Pre-requisite training: ‘Mark’ + any cues you’d like to teach from a distance such as: ‘sit, down, stand, spin, speak, wave, bang, roll-over,’ etc.

Begin after a quick session of working on a pedestal, so that the muscles are primed to perform without creeping forward. I like to teach dogs to target post-it notes. I place them anywhere I’d like the dog to go, making them the ideal mark. If you’d ever like to go to the next level with your obedience, and especially if you’d like to have your dog act in movies or on TV, then this advanced training tip is for you.

Cue your dog to ‘sit’ the next time they touch their ‘mark.’ If they try to come toward you, remind them to go to their mark, and toss a treat when they do. Repeat, and try to encourage your dog if you see them thinking about the mark and the cue to ‘sit.’ Your dog may look back and forth between your ‘sit’ hand signal and the mark. They are figuring it out. You can see my dog Doug trying to understand the concept of responding to cues at a mark in the video.

Once your dog is happily performing his favourite cues at his mark, you can increase your distance from it. Begin by standing within 2 feet of the mark, and increase the distance gradually. Always return to the mark to place treat on it, or deliver it directly to your dog so that they are motivated to stay there. You’ll need to treat cues at a mark like any other new trick, and give them more reinforcement at first.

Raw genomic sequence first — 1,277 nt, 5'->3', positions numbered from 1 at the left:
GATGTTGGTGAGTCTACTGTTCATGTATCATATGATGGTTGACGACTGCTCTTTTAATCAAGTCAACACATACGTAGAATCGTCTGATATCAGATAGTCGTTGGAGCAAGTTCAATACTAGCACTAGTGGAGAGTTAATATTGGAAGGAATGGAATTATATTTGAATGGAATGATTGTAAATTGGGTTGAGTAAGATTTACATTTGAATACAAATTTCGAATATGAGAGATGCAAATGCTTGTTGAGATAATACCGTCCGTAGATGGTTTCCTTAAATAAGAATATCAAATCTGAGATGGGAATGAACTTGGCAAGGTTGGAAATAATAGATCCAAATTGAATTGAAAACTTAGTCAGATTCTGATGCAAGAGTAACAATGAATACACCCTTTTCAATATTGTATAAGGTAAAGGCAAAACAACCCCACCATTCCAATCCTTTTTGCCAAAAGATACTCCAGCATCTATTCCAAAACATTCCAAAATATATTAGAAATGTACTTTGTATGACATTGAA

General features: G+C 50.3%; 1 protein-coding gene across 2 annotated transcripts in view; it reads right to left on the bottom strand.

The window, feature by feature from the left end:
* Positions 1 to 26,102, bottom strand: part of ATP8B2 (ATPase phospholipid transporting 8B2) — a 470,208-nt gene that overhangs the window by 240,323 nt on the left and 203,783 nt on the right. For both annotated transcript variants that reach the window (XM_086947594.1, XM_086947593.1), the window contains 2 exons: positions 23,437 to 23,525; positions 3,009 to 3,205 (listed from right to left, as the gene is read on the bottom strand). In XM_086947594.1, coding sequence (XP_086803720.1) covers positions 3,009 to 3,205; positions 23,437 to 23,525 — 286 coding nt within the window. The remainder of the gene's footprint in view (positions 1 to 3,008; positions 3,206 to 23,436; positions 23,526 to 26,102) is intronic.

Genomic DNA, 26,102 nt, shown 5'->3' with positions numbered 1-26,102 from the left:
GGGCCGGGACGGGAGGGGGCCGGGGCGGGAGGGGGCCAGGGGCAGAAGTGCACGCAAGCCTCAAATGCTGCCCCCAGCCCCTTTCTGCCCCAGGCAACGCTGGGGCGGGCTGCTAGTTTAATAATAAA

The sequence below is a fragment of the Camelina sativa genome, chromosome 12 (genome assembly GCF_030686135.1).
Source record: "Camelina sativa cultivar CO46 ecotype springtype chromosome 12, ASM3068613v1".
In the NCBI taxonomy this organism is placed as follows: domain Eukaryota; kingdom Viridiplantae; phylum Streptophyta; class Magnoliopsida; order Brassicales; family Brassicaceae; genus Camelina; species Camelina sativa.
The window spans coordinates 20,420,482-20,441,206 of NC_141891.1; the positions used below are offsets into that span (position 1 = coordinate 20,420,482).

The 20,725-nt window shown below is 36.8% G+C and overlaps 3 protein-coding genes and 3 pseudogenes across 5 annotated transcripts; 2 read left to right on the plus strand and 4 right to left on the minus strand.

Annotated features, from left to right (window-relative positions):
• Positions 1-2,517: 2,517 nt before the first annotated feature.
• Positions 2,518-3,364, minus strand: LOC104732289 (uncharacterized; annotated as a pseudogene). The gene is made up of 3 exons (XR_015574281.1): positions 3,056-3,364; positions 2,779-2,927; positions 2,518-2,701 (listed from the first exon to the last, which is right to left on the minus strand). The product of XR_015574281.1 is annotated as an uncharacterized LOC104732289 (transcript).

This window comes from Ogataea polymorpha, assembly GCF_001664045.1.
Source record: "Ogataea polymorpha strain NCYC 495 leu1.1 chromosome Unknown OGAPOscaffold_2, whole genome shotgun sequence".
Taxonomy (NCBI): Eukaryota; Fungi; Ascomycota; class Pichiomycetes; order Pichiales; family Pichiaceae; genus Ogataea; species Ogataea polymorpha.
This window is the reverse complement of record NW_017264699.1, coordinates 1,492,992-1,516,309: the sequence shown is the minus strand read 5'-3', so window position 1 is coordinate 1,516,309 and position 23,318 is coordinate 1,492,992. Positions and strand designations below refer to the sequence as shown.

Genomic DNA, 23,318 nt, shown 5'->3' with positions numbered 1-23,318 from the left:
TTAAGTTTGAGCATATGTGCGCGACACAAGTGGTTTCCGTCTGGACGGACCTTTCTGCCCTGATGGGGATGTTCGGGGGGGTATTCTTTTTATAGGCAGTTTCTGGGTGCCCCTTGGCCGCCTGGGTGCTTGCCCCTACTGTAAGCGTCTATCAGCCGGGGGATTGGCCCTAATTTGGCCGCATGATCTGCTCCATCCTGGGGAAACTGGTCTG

Now your dog is almost ready to begin a career as a canine actor! But don’t get wrapped up in the possibilities of fame and fortune, you’ve already won the big prize: a stronger bond with your best friend. I hope you have fun taking your dog’s obedience to the next level with these advanced exercises, I know your dog will enjoy it!

Touch

Posted on September 7, 2016December 4, 2020Categories Dogs, Great Tricks, VideosTags , ,